A new study, conducted by researchers at The University of Western Australia in collaboration with Kings Park and Botanic Gardens has come to a disheartening conclusion:
When honey bees cannot find food, they simply stop searching and die.
Researchers studies the honey bee and its relationship to land that has been degraded by human activity and found that the lack of food and natural habitat has a profound impact on the bee beyond causing it to starve.
Researchers, lead by Emeritus Professor Don Bradshaw, wanted to examine what happened to the metabolism of the honey bee when impacted by man-made causes to the environment.
“Before conducting the experiment we thought the bees would have a much higher metabolism in degraded areas because they would need to travel further in search of food,” Professor Bradshaw said of their findings.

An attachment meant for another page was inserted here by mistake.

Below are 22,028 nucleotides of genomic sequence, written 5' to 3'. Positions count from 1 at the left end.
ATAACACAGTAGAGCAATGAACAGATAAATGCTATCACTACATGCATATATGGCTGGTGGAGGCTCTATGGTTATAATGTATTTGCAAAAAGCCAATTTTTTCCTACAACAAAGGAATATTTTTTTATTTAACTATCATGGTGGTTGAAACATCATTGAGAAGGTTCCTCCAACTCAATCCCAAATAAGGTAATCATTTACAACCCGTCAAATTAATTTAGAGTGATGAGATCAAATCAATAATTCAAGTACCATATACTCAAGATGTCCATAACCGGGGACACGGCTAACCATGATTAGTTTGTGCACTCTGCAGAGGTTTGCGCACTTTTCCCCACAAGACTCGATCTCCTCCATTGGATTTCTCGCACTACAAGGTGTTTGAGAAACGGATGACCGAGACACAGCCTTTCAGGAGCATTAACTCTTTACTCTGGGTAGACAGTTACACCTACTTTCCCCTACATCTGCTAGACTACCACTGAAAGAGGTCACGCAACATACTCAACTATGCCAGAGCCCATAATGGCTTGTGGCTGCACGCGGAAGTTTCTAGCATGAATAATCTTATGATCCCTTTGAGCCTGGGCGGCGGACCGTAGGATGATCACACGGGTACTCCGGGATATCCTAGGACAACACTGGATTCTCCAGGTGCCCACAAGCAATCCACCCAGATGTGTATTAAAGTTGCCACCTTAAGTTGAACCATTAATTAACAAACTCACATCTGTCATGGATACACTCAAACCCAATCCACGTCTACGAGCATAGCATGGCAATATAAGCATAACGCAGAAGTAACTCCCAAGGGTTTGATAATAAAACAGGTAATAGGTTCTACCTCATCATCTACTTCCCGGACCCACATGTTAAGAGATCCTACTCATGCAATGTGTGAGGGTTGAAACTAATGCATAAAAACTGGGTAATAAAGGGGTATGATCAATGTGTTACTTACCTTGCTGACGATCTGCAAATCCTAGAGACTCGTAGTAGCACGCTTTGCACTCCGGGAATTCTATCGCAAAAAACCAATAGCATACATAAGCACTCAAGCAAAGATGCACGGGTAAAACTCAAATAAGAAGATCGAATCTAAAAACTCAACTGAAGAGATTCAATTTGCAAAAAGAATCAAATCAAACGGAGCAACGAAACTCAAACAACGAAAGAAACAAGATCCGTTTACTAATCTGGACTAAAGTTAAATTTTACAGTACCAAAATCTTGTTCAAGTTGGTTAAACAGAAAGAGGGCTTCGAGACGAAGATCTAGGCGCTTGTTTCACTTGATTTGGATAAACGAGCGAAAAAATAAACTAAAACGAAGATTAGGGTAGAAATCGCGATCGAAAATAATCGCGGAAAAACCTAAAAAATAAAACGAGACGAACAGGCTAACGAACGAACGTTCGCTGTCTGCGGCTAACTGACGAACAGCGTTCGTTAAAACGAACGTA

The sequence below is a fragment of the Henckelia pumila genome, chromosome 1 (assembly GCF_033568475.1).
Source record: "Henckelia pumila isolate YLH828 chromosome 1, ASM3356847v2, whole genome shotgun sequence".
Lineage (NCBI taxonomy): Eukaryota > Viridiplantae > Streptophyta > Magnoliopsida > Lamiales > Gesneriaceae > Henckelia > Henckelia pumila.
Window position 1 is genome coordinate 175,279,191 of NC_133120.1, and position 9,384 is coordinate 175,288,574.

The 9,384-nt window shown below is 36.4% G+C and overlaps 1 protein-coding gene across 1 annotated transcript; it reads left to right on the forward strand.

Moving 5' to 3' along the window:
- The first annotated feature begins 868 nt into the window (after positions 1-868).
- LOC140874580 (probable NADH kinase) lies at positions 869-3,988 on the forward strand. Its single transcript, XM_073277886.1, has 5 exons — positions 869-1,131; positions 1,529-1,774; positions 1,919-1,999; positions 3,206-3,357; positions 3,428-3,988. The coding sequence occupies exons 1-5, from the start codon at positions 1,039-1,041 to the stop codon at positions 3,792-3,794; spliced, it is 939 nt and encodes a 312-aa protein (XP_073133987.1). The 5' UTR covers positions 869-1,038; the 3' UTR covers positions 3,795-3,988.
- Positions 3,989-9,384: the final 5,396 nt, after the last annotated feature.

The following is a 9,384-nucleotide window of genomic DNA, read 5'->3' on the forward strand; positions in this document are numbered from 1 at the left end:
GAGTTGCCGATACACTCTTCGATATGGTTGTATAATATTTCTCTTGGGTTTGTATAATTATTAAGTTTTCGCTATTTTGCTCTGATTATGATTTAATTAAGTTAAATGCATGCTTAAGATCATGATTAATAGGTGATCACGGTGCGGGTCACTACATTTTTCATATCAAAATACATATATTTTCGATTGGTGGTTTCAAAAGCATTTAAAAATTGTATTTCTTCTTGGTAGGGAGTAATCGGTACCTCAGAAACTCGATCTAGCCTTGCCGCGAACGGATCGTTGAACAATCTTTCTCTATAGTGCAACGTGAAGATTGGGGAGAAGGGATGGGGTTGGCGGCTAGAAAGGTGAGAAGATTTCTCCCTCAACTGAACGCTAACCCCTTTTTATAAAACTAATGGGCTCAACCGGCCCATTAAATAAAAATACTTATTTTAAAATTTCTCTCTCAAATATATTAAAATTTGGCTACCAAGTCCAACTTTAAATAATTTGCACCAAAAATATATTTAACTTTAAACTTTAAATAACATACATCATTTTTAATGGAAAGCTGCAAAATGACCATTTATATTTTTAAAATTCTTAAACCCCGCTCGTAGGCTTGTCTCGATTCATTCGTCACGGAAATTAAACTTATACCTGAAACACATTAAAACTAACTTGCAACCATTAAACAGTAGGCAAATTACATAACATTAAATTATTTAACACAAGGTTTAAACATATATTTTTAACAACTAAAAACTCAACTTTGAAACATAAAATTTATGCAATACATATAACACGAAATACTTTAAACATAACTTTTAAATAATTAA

“Surprisingly we found the opposite. The metabolic rate of bees in natural woodland was actually significantly higher than in a degraded environment,” Professor Bradshaw continued.
“Rather than travel in search of food in degraded areas, the bees foraged less and depended on stored resources inside the hive.”
“We were also able to measure their intake of nectar which showed that the bees in the degraded landscape were feeding less.”
The bee is vital not just for pollination but for the overall continued survival of humanity as well. One in three calories involves a plant pollinated by pollinators, like the honey bee.
What this proves beyond a doubt is that no matter where you are or how little room you have, we all have a responsibility to provide pollinators with food and to care for the land better than we have been.